For several years, scholars, practitioners and analysts in "think tanks" have conducted an ever more vigorous debate about China's proper relationship with the G7 and now G8 club of major industrial democracies, as this forum increasingly emerges as an effective centre of global governance for the international financial system of the 21st century. During its quarter century in operation thus far, the G7/8 system has substantially transformed its relationship with China, moving during the 1990's from its initial Tienanmen engendered focus on China as an adversary and object of collective G7 admonition to the current emphasis on China as a supportive player and potential associate of the G7/8 in managing the many economic and political challenges a rapidly globalizing, post European Cold war system have brought. This progression has hastened recently with the responsible and helpful role China played, in its own interest, in supporting the G7's efforts to combat the Asian-turned-global financial crisis of 1997-9 and to construct a new international financial architecture more appropriate to the conditions of the twenty first century. This new role for China has led to its inclusion in recently created forums such as the G22 and G20, with the G7 at the core, to manage and modernize the international financial system. Its approach to these bodies and the issues at the centre of their agenda, together with the assets and vulnerabilities China brings, suggest that it is time to develop options for further associating China with the G8 itself, as the July 2000 Okinawa summit approaches.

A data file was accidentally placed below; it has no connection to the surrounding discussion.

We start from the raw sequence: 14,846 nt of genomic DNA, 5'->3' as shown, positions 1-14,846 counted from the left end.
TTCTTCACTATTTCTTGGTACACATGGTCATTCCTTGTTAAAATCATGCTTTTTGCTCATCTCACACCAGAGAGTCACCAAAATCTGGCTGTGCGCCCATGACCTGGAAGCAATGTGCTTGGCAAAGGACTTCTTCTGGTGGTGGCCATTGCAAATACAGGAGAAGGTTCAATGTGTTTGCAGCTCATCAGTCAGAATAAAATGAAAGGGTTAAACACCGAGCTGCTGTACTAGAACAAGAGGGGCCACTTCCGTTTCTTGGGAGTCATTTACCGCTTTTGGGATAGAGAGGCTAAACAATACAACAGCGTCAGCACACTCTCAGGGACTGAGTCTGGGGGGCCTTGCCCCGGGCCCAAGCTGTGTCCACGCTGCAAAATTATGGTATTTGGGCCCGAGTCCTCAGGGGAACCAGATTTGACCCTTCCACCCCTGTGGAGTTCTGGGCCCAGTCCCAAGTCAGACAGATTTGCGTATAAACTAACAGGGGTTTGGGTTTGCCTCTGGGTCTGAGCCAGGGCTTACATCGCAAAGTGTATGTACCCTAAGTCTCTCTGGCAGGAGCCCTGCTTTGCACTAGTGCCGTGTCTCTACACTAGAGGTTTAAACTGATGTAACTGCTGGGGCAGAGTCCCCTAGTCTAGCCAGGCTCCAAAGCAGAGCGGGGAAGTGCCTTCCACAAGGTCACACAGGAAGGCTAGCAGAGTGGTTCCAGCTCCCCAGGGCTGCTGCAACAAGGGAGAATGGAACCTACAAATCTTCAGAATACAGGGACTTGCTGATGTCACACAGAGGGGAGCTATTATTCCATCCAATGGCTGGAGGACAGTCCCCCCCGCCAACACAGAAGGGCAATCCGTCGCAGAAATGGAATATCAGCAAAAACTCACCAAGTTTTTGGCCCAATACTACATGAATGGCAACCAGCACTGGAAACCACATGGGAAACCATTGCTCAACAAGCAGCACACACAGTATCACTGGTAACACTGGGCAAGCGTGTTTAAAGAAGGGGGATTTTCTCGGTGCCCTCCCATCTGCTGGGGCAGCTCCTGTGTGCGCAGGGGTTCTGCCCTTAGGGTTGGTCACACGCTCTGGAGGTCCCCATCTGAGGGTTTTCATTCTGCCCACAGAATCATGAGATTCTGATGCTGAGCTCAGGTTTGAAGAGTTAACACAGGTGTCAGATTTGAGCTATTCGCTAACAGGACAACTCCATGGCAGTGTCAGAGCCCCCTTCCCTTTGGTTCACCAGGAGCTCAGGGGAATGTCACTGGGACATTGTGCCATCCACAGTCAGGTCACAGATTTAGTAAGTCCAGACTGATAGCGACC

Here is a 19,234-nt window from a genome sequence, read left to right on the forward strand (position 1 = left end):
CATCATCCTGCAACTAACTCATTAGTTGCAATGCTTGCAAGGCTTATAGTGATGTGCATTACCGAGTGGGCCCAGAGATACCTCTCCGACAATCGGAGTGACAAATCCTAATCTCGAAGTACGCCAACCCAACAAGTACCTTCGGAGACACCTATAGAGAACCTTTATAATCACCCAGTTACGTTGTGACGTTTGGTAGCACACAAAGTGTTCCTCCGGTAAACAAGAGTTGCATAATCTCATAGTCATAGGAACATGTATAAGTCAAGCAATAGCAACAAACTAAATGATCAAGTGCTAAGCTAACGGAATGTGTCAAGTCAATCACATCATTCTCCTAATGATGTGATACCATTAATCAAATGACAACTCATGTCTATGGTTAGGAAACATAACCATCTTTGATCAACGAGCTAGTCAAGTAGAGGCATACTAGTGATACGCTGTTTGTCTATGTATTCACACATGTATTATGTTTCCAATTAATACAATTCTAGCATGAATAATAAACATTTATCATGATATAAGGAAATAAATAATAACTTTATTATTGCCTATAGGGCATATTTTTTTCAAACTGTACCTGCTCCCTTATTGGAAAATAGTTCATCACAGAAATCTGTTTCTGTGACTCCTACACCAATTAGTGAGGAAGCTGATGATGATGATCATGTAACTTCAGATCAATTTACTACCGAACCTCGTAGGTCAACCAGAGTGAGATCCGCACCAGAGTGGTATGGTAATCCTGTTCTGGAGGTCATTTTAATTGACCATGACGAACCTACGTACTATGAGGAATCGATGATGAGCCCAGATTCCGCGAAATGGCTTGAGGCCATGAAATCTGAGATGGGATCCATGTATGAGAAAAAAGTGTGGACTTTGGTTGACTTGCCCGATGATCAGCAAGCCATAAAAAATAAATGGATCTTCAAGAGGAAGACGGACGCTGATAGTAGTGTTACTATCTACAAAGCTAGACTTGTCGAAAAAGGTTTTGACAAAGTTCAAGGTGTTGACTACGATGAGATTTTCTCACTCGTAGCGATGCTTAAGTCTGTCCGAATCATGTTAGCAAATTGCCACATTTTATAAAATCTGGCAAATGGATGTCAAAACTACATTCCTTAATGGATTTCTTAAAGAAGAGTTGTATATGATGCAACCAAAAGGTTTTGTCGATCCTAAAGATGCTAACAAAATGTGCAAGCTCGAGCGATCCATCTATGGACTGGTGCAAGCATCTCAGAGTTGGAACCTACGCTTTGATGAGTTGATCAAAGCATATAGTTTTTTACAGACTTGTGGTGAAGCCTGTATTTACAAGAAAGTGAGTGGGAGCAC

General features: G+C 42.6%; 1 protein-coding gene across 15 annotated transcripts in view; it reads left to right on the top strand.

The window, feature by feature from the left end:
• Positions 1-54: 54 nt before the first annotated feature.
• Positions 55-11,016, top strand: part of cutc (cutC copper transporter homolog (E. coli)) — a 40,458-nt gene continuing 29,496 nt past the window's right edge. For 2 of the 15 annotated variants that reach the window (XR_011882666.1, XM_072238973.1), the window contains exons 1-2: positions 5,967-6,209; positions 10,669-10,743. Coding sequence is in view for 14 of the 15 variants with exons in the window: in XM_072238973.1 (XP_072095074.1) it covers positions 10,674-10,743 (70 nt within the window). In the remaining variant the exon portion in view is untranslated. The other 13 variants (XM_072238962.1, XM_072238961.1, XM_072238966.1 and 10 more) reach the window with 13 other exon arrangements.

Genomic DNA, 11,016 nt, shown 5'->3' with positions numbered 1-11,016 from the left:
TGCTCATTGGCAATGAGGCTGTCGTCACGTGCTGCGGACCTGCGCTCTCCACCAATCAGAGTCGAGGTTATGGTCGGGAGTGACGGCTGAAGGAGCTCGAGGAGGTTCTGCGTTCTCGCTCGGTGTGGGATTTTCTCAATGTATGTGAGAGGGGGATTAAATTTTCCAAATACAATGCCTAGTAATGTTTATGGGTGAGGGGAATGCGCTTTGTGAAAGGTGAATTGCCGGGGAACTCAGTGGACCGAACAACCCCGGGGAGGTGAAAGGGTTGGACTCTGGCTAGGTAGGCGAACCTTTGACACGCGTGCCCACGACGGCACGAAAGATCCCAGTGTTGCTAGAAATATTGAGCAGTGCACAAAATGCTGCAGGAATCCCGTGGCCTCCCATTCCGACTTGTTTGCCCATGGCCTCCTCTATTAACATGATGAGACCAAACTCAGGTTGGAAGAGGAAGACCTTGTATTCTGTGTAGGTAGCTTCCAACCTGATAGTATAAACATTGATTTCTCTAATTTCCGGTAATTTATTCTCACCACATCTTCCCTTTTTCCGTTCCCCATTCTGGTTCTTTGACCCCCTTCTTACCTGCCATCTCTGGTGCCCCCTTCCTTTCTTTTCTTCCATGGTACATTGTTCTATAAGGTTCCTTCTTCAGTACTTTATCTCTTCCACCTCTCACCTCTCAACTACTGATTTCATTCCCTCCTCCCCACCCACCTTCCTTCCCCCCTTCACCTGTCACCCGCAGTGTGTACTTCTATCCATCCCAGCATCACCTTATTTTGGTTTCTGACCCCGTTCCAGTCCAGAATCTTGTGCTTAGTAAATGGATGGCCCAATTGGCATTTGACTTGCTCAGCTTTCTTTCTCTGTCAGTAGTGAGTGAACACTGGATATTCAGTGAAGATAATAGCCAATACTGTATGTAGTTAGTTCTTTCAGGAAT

||This Information System is provided by the University of Toronto Library and the G8 Research Group at the University of Toronto.|
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